London’s premier index delivered its longest ever record closing streak thanks to more lacklustre trading from the Brexit-hit pound.
The FTSE 100 Index closed at an all-time high for the ninth consecutive session, jumping 37.7 points to 7,275.47 as “hard Brexit” fears continued to loom over sterling.
Beating its previous run of eight consecutive record closes in May 1997, the top flight also pushed to a new mid-session record of 7,284.81, continuing its remarkable start to 2017.
Britain’s sickly currency was the fuel behind the index’s heady rise on Tuesday after sterling dropped to a 13-week low against the US dollar at 1.212.
Investors were reacting to comments made on Monday by German chancellor Angela Merkel, who stepped up pressure on Prime Minister Theresa May over Brexit, saying the EU must consider limiting UK access to the European single market if it fails to accept free movement of EU citizens.
She added there must be no negotiations based on “cherry picking” of the EU’s four freedoms of movement for capital, goods, services and people.
The pound regained some poise versus the greenback during afternoon trading, rising by a marginal 0.02% to 1.216. Sterling also edged 0.1% higher against the euro at 1.150.
The pound’s fall since the Brexit vote has proved beneficial for multinational companies listed on the index, as many tend to benefit from earnings in currencies – such as the US dollar – which are performing more strongly than sterling.
Laith Khalaf, senior analyst at Hargreaves Landsdown, said the FTSE 100 had risen for an eleventh session on the bounce, matching the longest winning streak the index has ever produced.
“The stock market moves down as well as up, but you wouldn’t have guessed that if you’d been keeping your eye on the FTSE for the last few weeks.
“While the FTSE 100 stands at a record level, valuations on the UK stock market are not at abnormally high levels once you factor in the earnings produced by UK companies.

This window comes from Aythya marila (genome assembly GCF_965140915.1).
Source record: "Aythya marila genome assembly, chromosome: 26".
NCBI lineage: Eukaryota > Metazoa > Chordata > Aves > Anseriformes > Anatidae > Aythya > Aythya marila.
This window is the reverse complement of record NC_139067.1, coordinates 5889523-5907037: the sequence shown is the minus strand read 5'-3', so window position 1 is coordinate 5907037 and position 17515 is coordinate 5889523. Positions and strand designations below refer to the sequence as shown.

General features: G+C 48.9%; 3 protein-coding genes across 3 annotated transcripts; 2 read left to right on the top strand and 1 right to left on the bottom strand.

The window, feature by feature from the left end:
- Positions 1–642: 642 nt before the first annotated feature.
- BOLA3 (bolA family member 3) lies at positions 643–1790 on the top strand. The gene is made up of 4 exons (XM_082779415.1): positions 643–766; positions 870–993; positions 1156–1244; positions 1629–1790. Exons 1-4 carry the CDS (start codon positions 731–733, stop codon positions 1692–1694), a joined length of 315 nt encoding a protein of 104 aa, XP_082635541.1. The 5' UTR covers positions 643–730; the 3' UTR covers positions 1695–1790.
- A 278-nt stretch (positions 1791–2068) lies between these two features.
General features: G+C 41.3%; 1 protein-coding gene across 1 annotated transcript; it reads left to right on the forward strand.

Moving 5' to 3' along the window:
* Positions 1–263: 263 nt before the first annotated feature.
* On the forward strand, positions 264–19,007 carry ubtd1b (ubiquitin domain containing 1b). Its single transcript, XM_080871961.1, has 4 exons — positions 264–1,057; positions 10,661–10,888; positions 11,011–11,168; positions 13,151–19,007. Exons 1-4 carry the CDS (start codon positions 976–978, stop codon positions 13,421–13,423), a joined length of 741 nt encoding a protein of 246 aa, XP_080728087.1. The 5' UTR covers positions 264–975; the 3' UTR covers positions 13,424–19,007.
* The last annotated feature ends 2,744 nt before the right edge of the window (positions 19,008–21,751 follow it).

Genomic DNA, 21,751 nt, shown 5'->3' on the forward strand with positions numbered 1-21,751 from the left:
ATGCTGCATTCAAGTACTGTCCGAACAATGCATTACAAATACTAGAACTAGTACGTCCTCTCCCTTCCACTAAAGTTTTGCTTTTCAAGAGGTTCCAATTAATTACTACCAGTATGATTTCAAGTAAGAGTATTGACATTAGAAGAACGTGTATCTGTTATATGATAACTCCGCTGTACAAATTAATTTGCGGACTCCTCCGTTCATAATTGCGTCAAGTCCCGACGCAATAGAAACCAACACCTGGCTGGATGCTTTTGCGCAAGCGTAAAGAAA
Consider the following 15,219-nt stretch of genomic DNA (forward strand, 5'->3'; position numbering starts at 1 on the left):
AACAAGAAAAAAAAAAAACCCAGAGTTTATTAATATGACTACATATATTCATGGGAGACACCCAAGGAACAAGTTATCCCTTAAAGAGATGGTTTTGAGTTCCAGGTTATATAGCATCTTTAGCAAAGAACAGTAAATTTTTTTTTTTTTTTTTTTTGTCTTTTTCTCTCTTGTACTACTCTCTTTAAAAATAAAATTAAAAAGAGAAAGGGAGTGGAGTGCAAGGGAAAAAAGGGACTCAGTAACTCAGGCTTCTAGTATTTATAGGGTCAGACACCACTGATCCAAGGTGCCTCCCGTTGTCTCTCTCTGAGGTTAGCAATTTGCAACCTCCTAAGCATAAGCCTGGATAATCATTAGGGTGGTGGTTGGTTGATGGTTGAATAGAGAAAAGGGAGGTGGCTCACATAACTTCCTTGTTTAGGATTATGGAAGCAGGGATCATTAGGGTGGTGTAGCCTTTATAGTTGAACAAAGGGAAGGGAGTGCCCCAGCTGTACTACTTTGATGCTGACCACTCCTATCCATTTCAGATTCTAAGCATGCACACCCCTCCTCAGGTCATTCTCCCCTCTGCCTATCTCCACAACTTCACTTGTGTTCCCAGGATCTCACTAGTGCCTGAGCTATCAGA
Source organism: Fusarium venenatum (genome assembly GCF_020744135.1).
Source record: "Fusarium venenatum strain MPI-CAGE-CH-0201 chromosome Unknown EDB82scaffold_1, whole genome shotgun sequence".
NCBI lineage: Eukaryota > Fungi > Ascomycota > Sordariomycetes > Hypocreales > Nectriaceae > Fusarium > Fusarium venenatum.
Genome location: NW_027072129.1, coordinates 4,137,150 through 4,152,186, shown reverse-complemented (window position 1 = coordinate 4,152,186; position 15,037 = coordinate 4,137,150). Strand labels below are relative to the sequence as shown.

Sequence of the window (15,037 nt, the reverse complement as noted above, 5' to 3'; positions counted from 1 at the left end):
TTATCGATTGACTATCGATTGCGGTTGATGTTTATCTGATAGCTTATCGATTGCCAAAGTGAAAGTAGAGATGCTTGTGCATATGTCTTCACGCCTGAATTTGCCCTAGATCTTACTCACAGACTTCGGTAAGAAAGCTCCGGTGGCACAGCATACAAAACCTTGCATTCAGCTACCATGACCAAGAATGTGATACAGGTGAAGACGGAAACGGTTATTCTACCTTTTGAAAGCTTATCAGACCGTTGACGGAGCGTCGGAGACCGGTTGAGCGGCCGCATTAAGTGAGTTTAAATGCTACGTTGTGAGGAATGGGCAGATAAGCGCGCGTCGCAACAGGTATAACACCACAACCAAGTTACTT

“What’s more, the headline index doesn’t account for dividends, which are a key element of returns from the UK stock market, and are particularly attractive when interest rates are so low.”
Elsewhere in Europe, Germany’s Dax closed up 0.2% and the Cac 40 in France was flat.
On the oil markets, the price of Brent crude fell 1.3% to 54.23 US dollars a barrel amid growing concerns over the Opec cartel’s ability to drive through production cuts to support prices.
In UK stocks, Morrisons climbed more than 3% after the chain upped its full-year profit outlook following better-than-expected sales in the nine weeks to January 1.
Shares were up 8.6p to 246p, as the 2.9% surge in like-for-like sales marked its best festive performance for seven years.
Majestic Wine soared close to 8%, or 25.5p to 349.5p, after reporting its best ever Christmas trading, with like-for-like sales up 7.5% in the 10 weeks to January 2.
However, Trinity Mirror eased back, dropping 0.5p to 97p, as the publisher of the Daily Mirror newspaper confirmed talks were under way to acquire a minority stake in Daily Express publisher Northern & Shell.
The biggest risers on the FTSE 100 Index were Anglo American up 83p to 1,237.5p, Tesco up 12.1p to 213p, Rio Tinto up 160.5p to 3,293.5p, Whitbread up 186p to 4,051p.
The biggest fallers on the FTSE 100 Index were Direct Line Insurance down 11p to 357p, Admiral Group down 48p to 1,780p, DCC down 110p to 6,095p, National Grid down 16.1p to 934.6p.
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